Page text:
Fillets and radii facilitate smoother metal flow. They also help reduce the disturbance created within the die during the metal injection. Both features are extremely important to the design of any aluminum die-cast part as they help parts attain optimal structural integrity.
Besides, it is best to use fillers and radii where two surfaces intersect because this intersection would result in sharp corners without them. What’s more, when creating fillers that are perpendicular to parting lines, an adequate draft angle is necessary.
Formed using secondary machining or retractable slide cores, undercut add to the cost and complexity of the die, which is why it is best to avoid them when making designs. However, undercuts are unavoidable in some situations. In this case, it is best to keep the number of outside undercuts minimum, as they require side cores and would invariably increase the tooling cost.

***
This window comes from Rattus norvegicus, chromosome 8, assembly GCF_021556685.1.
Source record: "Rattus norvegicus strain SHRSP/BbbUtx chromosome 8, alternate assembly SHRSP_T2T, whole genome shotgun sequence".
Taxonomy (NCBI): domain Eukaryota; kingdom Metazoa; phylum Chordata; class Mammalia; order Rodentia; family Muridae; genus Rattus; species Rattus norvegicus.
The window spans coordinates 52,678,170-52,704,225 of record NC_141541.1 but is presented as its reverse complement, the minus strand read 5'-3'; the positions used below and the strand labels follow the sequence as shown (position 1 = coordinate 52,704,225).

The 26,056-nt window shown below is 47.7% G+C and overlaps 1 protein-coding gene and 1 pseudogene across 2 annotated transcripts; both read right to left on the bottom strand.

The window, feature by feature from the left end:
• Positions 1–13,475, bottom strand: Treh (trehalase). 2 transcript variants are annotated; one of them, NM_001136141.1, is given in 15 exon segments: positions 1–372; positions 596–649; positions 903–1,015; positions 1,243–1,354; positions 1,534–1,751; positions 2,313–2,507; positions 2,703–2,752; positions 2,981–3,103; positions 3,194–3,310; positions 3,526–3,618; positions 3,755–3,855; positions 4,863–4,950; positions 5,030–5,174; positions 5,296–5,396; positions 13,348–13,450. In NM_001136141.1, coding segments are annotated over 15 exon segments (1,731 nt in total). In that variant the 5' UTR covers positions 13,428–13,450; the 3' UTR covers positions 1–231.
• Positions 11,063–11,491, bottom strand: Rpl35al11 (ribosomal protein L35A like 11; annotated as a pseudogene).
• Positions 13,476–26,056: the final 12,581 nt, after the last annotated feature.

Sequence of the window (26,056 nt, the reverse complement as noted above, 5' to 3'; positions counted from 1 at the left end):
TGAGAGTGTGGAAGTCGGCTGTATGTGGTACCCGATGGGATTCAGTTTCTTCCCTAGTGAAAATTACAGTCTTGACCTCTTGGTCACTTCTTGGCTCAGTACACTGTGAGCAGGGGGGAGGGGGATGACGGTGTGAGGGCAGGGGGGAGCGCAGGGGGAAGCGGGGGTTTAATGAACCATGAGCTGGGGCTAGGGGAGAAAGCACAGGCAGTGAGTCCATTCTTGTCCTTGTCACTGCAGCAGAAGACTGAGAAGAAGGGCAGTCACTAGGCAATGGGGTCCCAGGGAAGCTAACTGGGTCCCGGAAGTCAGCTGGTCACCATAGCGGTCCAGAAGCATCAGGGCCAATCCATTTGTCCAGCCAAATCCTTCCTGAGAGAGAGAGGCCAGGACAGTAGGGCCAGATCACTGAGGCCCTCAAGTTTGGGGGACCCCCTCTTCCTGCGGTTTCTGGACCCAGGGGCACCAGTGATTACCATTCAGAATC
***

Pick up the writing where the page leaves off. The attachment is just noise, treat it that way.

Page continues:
Also, when designing undercuts, avoid placing them underneath bosses because they might end up blocking the successful ejection of the aluminum casting. Furthermore, ask your manufacturer to use T or V-shaped tools to cut the cast, as these tools easily reach difficult places.
Bosses act as mounting points and stand-offs. They are important, but designing them improperly could make manufacturing difficult and increase the cost of production. Designing them right entails providing sufficient drafts and giving the bosses the large fillets to facilitate the proper flow of molten metal. Also, aim for Boss uniform wall thickness.